For instance, one study from the University of Texas at Austin found that teens living in a cohabiting stepfamily were more than twice as likely to use drugs, compared to teens living in an intact married family–even after controlling for differences in income, education, race, and family instability.

In fact, children in cohabiting stepfamilies did worse on this outcome than children in stable single-parent families.

Research like this suggests to me that cohabitation has an independent negative impact on children, above and beyond the factors that make some Americans more likely to cohabit with children in the first place.

So the answer, I think, is for the nation to improve our children’s home environments in a variety of ways–from improving our nation’s educational system to improving job opportunities to discouraging parents from cohabiting.

Cohabitation vs. single mothers

Q. How does cohabitation compare with children brought up by single mothers?

A. The Why Marriage Matters report focused in its first two editions on divorce and single parenthood.

But as I was reviewing the literature on families for this third edition with my colleagues, I was struck by this fact:

On many outcomes, children in bio- and step-cohabiting families look a lot like children in single-parent families, even after controlling for socioeconomic differences.

So even though kids in cohabiting families have access to two adults they don’t generally do better than kids in single-parent families except on economic outcomes.

I think this is probably because cohabiting relationships tend to be characterized by less commitment, less sexual fidelity, more domestic violence, more instability, and more insecurity, compared to married relationships. Needless to say, these kinds of relationship factors don’t foster an ideal home environment for children.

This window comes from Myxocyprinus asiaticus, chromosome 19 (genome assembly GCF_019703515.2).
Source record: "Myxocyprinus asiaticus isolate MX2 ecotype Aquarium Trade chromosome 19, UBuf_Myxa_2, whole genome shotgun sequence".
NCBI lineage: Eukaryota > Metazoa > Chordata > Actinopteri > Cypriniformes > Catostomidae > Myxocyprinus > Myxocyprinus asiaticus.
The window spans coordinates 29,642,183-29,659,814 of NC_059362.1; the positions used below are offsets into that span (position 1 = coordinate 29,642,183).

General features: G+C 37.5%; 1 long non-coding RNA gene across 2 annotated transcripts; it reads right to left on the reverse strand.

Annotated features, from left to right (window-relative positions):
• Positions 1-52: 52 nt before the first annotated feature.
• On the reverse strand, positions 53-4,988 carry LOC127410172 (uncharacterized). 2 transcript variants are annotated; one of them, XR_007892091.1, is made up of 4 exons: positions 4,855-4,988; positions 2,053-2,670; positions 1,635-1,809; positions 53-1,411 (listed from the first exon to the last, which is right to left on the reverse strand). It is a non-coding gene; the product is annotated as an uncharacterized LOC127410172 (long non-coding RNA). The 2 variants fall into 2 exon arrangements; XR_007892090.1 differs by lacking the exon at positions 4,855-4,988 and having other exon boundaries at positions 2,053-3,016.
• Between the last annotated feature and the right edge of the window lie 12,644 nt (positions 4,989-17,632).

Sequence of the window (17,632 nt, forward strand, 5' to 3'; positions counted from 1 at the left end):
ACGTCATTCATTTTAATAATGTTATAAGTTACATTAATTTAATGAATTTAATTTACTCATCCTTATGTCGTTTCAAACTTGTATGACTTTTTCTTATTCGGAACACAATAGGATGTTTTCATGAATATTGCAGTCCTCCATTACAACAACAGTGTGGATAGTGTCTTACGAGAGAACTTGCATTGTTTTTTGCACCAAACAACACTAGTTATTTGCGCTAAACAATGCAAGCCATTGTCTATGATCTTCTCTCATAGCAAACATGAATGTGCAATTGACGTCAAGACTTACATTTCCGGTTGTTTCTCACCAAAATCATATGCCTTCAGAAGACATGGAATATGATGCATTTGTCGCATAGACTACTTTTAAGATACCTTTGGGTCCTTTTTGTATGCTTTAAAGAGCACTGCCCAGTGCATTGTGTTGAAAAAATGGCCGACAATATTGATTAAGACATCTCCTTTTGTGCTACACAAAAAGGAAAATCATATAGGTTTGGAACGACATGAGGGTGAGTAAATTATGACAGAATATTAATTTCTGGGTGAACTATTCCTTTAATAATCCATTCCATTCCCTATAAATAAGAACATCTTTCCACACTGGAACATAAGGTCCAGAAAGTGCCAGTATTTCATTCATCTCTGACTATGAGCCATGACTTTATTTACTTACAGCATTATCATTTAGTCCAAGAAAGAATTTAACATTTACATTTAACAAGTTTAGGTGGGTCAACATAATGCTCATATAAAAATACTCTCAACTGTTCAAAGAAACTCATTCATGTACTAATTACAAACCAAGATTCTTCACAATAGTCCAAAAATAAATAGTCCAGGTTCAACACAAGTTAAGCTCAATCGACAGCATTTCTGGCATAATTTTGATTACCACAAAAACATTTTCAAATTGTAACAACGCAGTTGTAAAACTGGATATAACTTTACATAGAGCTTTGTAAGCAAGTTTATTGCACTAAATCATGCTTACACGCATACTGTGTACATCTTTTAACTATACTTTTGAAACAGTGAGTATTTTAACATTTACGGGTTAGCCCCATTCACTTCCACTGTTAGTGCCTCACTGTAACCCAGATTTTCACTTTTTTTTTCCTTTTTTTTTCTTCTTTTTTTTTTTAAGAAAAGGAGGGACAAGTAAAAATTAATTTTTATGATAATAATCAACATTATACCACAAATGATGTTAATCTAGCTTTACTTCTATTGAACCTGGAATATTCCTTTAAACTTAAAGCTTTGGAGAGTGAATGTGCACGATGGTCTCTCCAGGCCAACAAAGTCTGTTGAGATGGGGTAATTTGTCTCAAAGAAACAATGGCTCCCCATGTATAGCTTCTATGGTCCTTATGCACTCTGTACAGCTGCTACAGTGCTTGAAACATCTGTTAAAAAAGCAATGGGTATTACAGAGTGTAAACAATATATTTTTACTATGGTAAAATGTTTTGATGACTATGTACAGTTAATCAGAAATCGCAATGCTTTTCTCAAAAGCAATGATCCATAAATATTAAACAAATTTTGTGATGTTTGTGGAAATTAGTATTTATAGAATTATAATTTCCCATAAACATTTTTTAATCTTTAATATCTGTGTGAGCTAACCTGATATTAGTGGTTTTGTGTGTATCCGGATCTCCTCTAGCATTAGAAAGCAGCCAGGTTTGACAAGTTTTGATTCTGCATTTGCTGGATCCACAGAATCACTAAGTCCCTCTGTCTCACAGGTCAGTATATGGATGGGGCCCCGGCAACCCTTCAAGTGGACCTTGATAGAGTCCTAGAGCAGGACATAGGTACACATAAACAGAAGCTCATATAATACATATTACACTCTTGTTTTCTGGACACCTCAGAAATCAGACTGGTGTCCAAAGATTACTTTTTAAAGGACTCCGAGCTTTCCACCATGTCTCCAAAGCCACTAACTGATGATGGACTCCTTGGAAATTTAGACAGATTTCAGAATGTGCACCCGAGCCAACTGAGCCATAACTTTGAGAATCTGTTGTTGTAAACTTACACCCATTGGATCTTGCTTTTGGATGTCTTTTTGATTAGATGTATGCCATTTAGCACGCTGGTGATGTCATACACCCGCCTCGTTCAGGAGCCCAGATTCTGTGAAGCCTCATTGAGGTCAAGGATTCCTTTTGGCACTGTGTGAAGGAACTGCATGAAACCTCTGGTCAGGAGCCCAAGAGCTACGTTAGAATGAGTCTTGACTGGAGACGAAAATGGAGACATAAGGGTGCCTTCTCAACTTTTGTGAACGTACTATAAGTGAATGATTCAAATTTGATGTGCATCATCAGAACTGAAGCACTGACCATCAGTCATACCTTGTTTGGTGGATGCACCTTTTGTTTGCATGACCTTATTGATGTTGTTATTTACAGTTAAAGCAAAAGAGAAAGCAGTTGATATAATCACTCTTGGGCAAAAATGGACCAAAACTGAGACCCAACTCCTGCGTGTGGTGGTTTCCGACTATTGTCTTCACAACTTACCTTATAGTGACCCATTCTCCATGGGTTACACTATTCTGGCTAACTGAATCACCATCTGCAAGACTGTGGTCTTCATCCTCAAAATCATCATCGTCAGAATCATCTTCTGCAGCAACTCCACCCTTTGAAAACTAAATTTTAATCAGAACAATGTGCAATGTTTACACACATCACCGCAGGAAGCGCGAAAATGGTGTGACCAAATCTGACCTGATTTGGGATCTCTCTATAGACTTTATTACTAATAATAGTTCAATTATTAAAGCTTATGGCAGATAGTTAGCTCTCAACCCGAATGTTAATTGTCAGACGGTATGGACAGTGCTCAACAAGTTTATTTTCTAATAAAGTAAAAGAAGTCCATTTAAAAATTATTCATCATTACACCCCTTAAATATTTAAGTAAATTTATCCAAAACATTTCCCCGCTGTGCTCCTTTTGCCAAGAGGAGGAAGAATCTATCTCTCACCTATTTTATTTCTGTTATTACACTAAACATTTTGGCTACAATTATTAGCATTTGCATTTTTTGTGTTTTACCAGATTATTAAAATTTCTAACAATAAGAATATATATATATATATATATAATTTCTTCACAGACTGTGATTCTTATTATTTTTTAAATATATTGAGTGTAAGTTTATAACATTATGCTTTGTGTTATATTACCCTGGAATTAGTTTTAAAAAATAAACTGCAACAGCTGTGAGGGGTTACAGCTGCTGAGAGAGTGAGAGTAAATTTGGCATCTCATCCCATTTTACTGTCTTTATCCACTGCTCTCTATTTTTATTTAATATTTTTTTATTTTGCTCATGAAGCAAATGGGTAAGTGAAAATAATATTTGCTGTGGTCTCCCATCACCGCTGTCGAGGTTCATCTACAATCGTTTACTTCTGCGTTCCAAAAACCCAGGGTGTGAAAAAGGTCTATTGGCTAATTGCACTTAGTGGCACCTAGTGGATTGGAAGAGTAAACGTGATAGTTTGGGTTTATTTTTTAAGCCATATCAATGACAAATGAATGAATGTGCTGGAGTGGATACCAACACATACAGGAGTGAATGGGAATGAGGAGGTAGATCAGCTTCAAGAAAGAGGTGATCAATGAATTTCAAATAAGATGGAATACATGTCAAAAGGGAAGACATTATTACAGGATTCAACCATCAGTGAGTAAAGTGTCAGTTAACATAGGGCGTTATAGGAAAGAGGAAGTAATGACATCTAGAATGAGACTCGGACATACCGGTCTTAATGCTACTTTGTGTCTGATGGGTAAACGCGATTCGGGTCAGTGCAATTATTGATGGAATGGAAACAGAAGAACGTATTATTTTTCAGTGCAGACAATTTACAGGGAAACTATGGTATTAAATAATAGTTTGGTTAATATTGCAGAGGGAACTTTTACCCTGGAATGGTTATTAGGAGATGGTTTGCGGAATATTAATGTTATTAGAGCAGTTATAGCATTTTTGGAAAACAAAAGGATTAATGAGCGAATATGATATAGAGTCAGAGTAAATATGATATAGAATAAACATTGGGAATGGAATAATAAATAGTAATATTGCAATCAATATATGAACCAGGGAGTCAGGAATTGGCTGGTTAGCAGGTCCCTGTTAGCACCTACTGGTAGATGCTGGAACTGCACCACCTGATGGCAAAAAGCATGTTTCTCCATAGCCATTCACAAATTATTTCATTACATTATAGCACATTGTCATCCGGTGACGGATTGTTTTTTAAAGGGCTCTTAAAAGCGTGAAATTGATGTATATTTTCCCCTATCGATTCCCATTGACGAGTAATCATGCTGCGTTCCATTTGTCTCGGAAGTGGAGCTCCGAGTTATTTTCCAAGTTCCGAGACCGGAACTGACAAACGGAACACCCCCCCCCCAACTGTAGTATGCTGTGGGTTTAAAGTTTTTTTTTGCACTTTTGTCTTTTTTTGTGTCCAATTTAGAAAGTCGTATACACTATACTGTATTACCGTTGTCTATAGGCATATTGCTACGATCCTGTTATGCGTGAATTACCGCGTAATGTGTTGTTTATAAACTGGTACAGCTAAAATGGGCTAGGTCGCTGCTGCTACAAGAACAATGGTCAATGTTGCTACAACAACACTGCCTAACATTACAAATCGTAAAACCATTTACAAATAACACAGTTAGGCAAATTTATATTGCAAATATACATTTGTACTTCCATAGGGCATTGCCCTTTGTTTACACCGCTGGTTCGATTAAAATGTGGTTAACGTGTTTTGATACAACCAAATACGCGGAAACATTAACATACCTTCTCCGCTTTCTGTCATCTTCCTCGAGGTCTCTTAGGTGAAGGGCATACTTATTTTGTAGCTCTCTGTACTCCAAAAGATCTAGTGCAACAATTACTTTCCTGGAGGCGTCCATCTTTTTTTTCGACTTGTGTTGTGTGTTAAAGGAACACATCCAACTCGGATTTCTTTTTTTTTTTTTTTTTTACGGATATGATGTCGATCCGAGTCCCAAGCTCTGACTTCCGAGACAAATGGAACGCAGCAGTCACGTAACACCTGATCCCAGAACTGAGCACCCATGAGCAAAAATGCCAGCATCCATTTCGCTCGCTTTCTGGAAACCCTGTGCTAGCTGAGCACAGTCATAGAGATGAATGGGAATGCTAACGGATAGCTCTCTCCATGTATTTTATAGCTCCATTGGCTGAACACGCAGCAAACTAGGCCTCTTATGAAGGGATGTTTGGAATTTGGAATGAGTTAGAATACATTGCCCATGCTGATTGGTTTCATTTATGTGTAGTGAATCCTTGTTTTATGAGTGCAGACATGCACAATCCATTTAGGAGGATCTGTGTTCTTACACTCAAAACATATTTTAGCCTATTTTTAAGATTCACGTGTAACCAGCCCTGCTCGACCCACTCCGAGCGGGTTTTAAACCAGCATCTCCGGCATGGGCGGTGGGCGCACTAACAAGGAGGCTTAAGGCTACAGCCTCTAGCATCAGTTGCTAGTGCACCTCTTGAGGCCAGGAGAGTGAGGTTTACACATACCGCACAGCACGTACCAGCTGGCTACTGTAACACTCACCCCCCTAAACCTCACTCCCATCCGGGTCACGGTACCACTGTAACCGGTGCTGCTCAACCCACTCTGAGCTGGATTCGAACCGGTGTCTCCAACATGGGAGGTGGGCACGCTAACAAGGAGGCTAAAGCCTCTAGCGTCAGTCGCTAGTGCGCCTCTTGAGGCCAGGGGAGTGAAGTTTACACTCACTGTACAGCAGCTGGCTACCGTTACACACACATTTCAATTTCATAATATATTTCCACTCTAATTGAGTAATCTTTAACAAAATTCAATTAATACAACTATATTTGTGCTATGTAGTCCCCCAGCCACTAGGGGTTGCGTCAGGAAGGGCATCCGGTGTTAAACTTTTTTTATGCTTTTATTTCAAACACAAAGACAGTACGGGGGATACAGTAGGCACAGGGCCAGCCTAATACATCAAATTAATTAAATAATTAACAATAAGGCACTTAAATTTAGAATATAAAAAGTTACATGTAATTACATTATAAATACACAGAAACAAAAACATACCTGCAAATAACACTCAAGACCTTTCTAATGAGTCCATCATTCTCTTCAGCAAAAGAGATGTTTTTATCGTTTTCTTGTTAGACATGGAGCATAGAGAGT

And it’s also very clear from the research that kids living in a stable, single-parent home are less likely to be abused than kids living in a cohabiting household with an unrelated adult male.

I think this is a great area for Christians to be doing quality research in, because it helps us to be able to speak with authority on marriage and family issues when we have evidence. I think people take the decision to have sex, move in together, and marry lightly because they aren’t aware of the consequences of having things not work. If they knew the consequences up front, then they might put more effort into reading about how to do things right. A friend of mine on the East coast has been chatting with me about how little effort people there put into preparing themselves for marriage, selecting a mate and studying marriage and parenting. It’s scary. Even in my office a lot of people are doing this thinking there is nothing wrong with it… how did we get so far away from chastity and courting?